Necessity is the mother of all invention, so is the desperation to live. So, if you found yourself in the middle of a battle without your beloved M4 or an Abrams Tank, then you gotta improvise, adapt, overcome. With that, here are some improvised weapons used throughout history (and even now).

Molotov Cocktail

molotov cocktail
A member of a demolition team from Task Force Alpha, 2nd Marine Division, displays a Molotov cocktail that failed to work during Operation Desert Storm.

Perhaps the most famous when it comes to improvised weapons, this incendiary weapon is fairly easy to make. Before this improvised incendiary became the Molotov cocktails, they were already being used in the Spanish Civil War between 1936 and 1939. They made these “petrol bombs” by filling a jam jar with petrol before wrapping its mouth with fabric before igniting and throwing it on Soviet T-26 tanks. The goal was for the jar to shatter and set fire to the engine compartment or rubber bogey wheels of the tank. It was the Finns who first coined it as the Molotov cocktail during the Winter War of 1939 as the “Molotovin koktaili” in Finnish, as an insult to Soviet foreign minister Vyacheslav Molotov whom they held responsible for starting the war. In the Finnish version, it was made from a bottle of vodka filled with gasoline with two long-burning woodsman matches attached to its sides with cotton strips.

K Pattern Flamethrower 

This simple flamethrower made for the Polish underground was used in the Warsaw Uprising during WWII in 1944. The components were simple: two interconnected cylindrical steel fuel tanks, a compressed air bottle, a rubber fuel hose, and a flaming rope. This design was made in ordinary workshops and was deemed a successful weapon, considering its primitive design.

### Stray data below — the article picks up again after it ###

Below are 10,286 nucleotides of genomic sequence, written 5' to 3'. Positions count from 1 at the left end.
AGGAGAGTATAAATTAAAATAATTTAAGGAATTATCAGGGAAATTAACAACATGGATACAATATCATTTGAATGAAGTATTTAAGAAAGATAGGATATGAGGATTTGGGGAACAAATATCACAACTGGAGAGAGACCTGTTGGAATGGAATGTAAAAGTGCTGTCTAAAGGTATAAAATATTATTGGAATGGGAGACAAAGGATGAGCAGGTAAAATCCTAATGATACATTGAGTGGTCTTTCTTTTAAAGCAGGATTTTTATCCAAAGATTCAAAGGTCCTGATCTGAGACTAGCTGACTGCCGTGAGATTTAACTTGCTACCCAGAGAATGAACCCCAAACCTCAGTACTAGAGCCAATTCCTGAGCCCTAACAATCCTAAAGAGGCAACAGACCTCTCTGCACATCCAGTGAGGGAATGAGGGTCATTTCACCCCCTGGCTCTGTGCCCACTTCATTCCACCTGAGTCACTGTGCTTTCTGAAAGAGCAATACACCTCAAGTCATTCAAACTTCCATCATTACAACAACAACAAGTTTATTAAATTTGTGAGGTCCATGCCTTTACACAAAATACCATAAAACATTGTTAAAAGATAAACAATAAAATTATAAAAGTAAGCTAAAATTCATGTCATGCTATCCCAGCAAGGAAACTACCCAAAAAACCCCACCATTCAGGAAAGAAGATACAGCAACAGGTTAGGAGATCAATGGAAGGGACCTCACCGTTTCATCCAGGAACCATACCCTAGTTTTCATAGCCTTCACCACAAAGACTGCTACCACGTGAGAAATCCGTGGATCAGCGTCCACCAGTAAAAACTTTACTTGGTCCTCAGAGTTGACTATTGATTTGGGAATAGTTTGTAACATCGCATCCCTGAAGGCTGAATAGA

Blyskawica Submachine Gun

Weapons used by Polish insurgents during the Warsaw Uprising. Upper: Błyskawica SMG, lower: STEN Mk.II.

Blyskawica was a weapon covertly manufactured during WWII. This improvised gun was designed by two Polish engineers, Wacław Zawrotny and Seweryn Wielanier, and was originally produced in Britain. Materials for this gun included waterpipes and some other basic materials joined with machine screws and plumbing micro-groove threads for easier production. Blyskawica was a result of the Polish resistance being underequipped against the Nazis. All in all, around 600 pieces were built in Warsaw.

Hell-cannon

During the civil war in Syria, improvised weapons were designed mostly by the Syrian opposition forces, and one of them is the hell-cannon. It is a 3-feet-long cannon barrel mounted on wheels. The muzzle is filled with explosives like ammonium nitrate. Its projectile is a re-purposed gas cylinder filled with explosives and shrapnel. When the hell-cannon is fired, the gas cylinder is launched at a high speed before its fuse detonates. Hell-cannon was inaccurate and have killed over 300 civilians according to the Syrian Observatory for Human Rights.

Fougasse

Madliena Fougasse
Madliena Fougasse close to the Madliena Tower at Triq Martin Luther King in Pembroke, Malta. Frank VincentzCC BY-SA 3.0, via Wikimedia Commons

This improvised mortar dating back to 1740 was constructed by making an angled hole in the ground and filling it with explosives. There were different variants of Fougasse, depending on what you’d like to put in those holes. A Stone Fougasse was with large rocks and bricks that would fly in all directions at a high speed once it exploded. The Shell Fougasse used black powder to fire mortar shells, which wouldn’t only send flying mortar shells but would also jets of flame.

Then there’s the flame fougasse that projects a mixture of petrol and oil. During WWII, the British would make flame fougasses using 40-gallon drums camouflaged into the roadside, in preparation for the possibility of a German invasion.

We’re pretty sure there are still a lot of improvised weapons out there. What’s your favorite?

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